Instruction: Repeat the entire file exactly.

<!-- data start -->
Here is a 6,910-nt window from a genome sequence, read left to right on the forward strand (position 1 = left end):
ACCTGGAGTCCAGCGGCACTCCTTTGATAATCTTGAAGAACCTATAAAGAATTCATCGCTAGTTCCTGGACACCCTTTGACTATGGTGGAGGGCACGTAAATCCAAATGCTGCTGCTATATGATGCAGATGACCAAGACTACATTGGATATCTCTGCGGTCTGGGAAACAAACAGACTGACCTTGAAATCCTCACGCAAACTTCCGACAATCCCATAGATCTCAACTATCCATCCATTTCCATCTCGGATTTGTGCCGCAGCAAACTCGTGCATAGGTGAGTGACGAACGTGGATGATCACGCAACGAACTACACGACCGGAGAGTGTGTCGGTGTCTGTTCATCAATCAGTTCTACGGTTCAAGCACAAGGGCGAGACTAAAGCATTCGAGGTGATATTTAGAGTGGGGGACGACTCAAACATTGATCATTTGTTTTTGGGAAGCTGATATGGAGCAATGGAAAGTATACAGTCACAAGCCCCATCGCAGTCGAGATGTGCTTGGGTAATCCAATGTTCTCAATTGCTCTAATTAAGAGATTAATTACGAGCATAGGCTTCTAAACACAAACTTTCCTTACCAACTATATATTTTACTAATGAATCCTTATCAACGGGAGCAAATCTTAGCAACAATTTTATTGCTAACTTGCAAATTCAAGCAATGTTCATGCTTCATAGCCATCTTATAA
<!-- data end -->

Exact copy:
Here is a 6,910-nt window from a genome sequence, read left to right on the forward strand (position 1 = left end):
ACCTGGAGTCCAGCGGCACTCCTTTGATAATCTTGAAGAACCTATAAAGAATTCATCGCTAGTTCCTGGACACCCTTTGACTATGGTGGAGGGCACGTAAATCCAAATGCTGCTGCTATATGATGCAGATGACCAAGACTACATTGGATATCTCTGCGGTCTGGGAAACAAACAGACTGACCTTGAAATCCTCACGCAAACTTCCGACAATCCCATAGATCTCAACTATCCATCCATTTCCATCTCGGATTTGTGCCGCAGCAAACTCGTGCATAGGTGAGTGACGAACGTGGATGATCACGCAACGAACTACACGACCGGAGAGTGTGTCGGTGTCTGTTCATCAATCAGTTCTACGGTTCAAGCACAAGGGCGAGACTAAAGCATTCGAGGTGATATTTAGAGTGGGGGACGACTCAAACATTGATCATTTGTTTTTGGGAAGCTGATATGGAGCAATGGAAAGTATACAGTCACAAGCCCCATCGCAGTCGAGATGTGCTTGGGTAATCCAATGTTCTCAATTGCTCTAATTAAGAGATTAATTACGAGCATAGGCTTCTAAACACAAACTTTCCTTACCAACTATATATTTTACTAATGAATCCTTATCAACGGGAGCAAATCTTAGCAACAATTTTATTGCTAACTTGCAAATTCAAGCAATGTTCATGCTTCATAGCCATCTTATAA